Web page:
Are poor pre-race habits slowing you down? If you're signed up to conquer the course at the Broad Street Run this weekend, go the distance by avoiding these top three rookie runner mistakes.

Dynamic v. Static Stretching. Figuring out the best warm up technique can be baffling. Luckily, there's an easy explanation for why dynamic stretching should be your go-to choice.

Dynamic stretches take muscles through a range of motion that is similar to the exercise you will be performing, whereas static stretching elongates the muscles while the body is at rest. Static stretching is best used post-exercise, when your muscles are already warmed up. Practicing dynamic stretches is the safest way to warm up muscle temperature and prepare your muscles for exercise. Try these dynamic stretches before the race.

Food Coma. Extreme carb loading prior to the big race can have you feeling like all guts and no glory. During exercise, blood is redirected from our organs to the muscles, which affects digestion. Some unpleasant side effects include bloating, cramping, side stitches and the king of all race killers, diarrhea. Focus on foods that are high in carbs and low in fat and fiber. Avoid gastrointestinal stress by following this smart snacking schedule:

Choose one of the following meals to munch on one hour before the race:
➢     Banana + nut butter
➢     Plain bagel + nut butter, jam or honey
➢     Oatmeal (no artificial sweeteners or flavors) + fresh fruit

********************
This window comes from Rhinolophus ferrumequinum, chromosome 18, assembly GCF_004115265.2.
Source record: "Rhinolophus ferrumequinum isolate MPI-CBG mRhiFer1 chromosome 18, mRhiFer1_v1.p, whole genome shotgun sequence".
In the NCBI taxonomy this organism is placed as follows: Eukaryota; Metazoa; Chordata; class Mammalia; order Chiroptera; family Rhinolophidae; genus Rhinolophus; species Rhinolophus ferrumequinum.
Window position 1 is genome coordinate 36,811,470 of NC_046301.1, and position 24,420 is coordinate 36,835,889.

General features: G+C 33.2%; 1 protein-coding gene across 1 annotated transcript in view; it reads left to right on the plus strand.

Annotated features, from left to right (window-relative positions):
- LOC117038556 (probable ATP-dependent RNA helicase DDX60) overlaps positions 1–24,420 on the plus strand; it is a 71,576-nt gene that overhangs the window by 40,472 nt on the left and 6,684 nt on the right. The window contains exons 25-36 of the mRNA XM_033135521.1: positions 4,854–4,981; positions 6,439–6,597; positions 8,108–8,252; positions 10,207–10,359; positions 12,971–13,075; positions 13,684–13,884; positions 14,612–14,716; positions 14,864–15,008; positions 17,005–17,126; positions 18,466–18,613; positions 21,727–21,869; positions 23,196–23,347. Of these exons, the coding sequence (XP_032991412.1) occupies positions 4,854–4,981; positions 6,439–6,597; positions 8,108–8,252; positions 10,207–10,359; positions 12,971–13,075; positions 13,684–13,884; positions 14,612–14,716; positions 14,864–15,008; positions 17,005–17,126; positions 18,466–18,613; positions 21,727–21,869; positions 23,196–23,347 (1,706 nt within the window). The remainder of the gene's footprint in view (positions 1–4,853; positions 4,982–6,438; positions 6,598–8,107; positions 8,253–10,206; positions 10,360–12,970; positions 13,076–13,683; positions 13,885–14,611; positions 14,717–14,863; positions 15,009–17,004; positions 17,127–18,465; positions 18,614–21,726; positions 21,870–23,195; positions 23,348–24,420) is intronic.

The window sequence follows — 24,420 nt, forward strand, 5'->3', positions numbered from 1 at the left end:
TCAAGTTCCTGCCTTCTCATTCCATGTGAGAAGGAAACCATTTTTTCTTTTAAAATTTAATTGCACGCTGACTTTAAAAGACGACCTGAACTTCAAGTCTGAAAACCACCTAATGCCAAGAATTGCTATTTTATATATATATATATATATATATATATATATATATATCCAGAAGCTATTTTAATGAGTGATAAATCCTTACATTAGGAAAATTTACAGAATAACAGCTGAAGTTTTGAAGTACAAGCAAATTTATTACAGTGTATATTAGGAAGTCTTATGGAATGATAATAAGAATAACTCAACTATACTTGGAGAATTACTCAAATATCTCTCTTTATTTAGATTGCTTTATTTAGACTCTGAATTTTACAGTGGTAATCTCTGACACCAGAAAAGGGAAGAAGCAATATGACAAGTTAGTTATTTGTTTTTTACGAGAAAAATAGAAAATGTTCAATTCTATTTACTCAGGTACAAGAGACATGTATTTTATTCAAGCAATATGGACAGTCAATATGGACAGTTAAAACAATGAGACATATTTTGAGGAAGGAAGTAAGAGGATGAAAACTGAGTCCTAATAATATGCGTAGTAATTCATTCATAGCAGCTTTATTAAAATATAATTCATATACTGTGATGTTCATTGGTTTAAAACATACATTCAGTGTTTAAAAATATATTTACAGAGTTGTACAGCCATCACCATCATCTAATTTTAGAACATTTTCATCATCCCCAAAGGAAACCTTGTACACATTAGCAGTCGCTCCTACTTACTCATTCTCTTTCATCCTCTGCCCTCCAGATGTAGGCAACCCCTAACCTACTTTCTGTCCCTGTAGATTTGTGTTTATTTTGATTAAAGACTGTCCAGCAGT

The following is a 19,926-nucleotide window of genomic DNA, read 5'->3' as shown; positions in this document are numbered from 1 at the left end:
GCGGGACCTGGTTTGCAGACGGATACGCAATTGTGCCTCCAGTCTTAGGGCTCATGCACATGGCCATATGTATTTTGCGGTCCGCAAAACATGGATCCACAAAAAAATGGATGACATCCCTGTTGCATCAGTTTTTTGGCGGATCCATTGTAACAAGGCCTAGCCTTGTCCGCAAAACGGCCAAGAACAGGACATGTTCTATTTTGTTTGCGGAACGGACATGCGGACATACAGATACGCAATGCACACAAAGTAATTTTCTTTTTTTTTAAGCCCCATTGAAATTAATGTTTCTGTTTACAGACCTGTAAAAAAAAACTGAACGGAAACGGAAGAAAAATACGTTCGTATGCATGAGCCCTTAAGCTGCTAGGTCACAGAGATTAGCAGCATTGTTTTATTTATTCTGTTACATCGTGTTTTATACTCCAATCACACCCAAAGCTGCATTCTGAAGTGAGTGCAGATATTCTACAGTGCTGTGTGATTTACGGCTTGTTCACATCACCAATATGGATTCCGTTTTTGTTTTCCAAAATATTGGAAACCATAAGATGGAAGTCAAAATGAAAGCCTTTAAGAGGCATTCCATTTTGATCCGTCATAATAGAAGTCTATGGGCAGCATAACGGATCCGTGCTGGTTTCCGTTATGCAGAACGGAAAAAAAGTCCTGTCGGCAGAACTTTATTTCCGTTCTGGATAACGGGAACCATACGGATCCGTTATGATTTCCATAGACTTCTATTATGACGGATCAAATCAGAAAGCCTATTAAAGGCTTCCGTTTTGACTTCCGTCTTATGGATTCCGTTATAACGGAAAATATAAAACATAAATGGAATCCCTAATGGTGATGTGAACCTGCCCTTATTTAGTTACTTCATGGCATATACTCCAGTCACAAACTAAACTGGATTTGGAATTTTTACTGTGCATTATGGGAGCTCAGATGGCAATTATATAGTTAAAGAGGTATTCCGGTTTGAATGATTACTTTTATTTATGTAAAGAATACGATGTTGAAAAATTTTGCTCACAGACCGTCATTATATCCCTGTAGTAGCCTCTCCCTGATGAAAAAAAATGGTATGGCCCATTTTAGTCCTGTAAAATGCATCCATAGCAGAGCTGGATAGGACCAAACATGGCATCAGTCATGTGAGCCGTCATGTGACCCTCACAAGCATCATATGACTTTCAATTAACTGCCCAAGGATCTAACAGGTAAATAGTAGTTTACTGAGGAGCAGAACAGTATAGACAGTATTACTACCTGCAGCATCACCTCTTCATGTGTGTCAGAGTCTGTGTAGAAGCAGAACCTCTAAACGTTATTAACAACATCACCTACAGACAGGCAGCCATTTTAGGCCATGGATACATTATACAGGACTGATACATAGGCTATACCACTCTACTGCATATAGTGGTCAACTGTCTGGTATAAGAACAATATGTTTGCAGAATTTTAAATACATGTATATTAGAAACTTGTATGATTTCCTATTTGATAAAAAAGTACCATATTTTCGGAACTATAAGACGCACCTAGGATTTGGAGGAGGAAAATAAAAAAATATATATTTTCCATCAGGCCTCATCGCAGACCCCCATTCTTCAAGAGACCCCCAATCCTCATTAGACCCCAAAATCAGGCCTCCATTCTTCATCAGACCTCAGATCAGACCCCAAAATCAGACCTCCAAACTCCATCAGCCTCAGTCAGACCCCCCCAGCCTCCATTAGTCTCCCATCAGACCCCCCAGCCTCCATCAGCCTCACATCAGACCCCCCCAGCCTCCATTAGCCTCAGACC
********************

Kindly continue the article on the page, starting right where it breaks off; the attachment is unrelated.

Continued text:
➢     16 oz. sports drink

Following the race, refuel with a protein and carbohydrate dense meal to replenish muscle fibers and restore depleted energy.

Test the Waters. Hydration is key in successfully completing your 10-mile course. Knowing exactly how much to chug can be confusing. And believe it or not, it is possible to over-hydrate. This dangerous condition is known as hyponatremia. Drinking too much water, especially when bathroom breaks are ignored until after the race, dilutes the sodium levels (electrolytes) in our blood.

Avoid over- or under-hydration by drinking half your bodyweight in ounces each day (i.e., 200 lbs =100 ounces).

Sip schedule and guidelines:
➢     Have a drink at aid stations along the race route
➢     Incorporate salty snacks
➢     Ditch your drink if your stomach feels full or you can feel fluids sloshing around
➢     Mix electrolyte powders/drinks into your hydration plan

Another easy rule of thumb to follow: drink if you're thirsty, refrain if you're not.

Don't let this year's race run you down.

Earn it.

Ashley B. Greenblatt is a Certified Personal Trainer at  The Sporting Club at The Bellevue.